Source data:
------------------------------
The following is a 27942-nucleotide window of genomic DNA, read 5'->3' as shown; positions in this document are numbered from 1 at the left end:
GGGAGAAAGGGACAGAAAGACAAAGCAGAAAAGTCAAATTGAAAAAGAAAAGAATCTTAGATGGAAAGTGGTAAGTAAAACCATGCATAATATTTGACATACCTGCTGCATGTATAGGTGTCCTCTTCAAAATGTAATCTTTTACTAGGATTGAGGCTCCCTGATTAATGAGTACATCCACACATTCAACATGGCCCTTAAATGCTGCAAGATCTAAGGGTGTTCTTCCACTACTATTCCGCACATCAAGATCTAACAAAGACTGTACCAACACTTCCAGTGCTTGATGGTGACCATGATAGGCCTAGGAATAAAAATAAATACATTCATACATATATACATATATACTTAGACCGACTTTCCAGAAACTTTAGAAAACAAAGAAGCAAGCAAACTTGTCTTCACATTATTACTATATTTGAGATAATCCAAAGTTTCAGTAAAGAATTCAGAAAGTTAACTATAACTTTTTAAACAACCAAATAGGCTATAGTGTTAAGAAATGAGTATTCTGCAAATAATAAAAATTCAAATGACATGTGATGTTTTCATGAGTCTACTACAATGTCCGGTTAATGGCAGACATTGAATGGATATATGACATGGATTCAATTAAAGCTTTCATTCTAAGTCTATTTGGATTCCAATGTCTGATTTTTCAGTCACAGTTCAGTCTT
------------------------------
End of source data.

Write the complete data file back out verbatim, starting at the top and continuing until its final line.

The following is a 27942-nucleotide window of genomic DNA, read 5'->3' as shown; positions in this document are numbered from 1 at the left end:
GGGAGAAAGGGACAGAAAGACAAAGCAGAAAAGTCAAATTGAAAAAGAAAAGAATCTTAGATGGAAAGTGGTAAGTAAAACCATGCATAATATTTGACATACCTGCTGCATGTATAGGTGTCCTCTTCAAAATGTAATCTTTTACTAGGATTGAGGCTCCCTGATTAATGAGTACATCCACACATTCAACATGGCCCTTAAATGCTGCAAGATCTAAGGGTGTTCTTCCACTACTATTCCGCACATCAAGATCTAACAAAGACTGTACCAACACTTCCAGTGCTTGATGGTGACCATGATAGGCCTAGGAATAAAAATAAATACATTCATACATATATACATATATACTTAGACCGACTTTCCAGAAACTTTAGAAAACAAAGAAGCAAGCAAACTTGTCTTCACATTATTACTATATTTGAGATAATCCAAAGTTTCAGTAAAGAATTCAGAAAGTTAACTATAACTTTTTAAACAACCAAATAGGCTATAGTGTTAAGAAATGAGTATTCTGCAAATAATAAAAATTCAAATGACATGTGATGTTTTCATGAGTCTACTACAATGTCCGGTTAATGGCAGACATTGAATGGATATATGACATGGATTCAATTAAAGCTTTCATTCTAAGTCTATTTGGATTCCAATGTCTGATTTTTCAGTCACAGTTCAGTCTT